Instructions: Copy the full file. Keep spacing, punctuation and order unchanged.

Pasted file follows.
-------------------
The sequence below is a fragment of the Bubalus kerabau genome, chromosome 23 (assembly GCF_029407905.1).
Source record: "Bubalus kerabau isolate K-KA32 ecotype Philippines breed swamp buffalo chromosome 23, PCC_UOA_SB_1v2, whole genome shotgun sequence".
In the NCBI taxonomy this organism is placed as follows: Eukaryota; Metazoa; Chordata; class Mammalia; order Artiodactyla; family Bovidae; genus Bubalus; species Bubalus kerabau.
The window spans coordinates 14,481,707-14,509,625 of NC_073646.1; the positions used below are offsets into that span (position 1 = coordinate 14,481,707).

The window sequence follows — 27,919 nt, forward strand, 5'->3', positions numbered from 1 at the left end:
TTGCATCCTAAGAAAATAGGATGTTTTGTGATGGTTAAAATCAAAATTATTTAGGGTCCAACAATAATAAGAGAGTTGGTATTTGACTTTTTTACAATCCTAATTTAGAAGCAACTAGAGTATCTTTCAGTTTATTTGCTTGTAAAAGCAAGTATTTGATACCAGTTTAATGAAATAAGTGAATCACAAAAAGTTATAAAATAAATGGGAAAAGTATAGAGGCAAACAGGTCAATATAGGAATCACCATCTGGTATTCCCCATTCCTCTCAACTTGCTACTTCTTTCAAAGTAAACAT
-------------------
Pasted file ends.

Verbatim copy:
The sequence below is a fragment of the Bubalus kerabau genome, chromosome 23 (assembly GCF_029407905.1).
Source record: "Bubalus kerabau isolate K-KA32 ecotype Philippines breed swamp buffalo chromosome 23, PCC_UOA_SB_1v2, whole genome shotgun sequence".
In the NCBI taxonomy this organism is placed as follows: Eukaryota; Metazoa; Chordata; class Mammalia; order Artiodactyla; family Bovidae; genus Bubalus; species Bubalus kerabau.
The window spans coordinates 14,481,707-14,509,625 of NC_073646.1; the positions used below are offsets into that span (position 1 = coordinate 14,481,707).

The window sequence follows — 27,919 nt, forward strand, 5'->3', positions numbered from 1 at the left end:
TTGCATCCTAAGAAAATAGGATGTTTTGTGATGGTTAAAATCAAAATTATTTAGGGTCCAACAATAATAAGAGAGTTGGTATTTGACTTTTTTACAATCCTAATTTAGAAGCAACTAGAGTATCTTTCAGTTTATTTGCTTGTAAAAGCAAGTATTTGATACCAGTTTAATGAAATAAGTGAATCACAAAAAGTTATAAAATAAATGGGAAAAGTATAGAGGCAAACAGGTCAATATAGGAATCACCATCTGGTATTCCCCATTCCTCTCAACTTGCTACTTCTTTCAAAGTAAACAT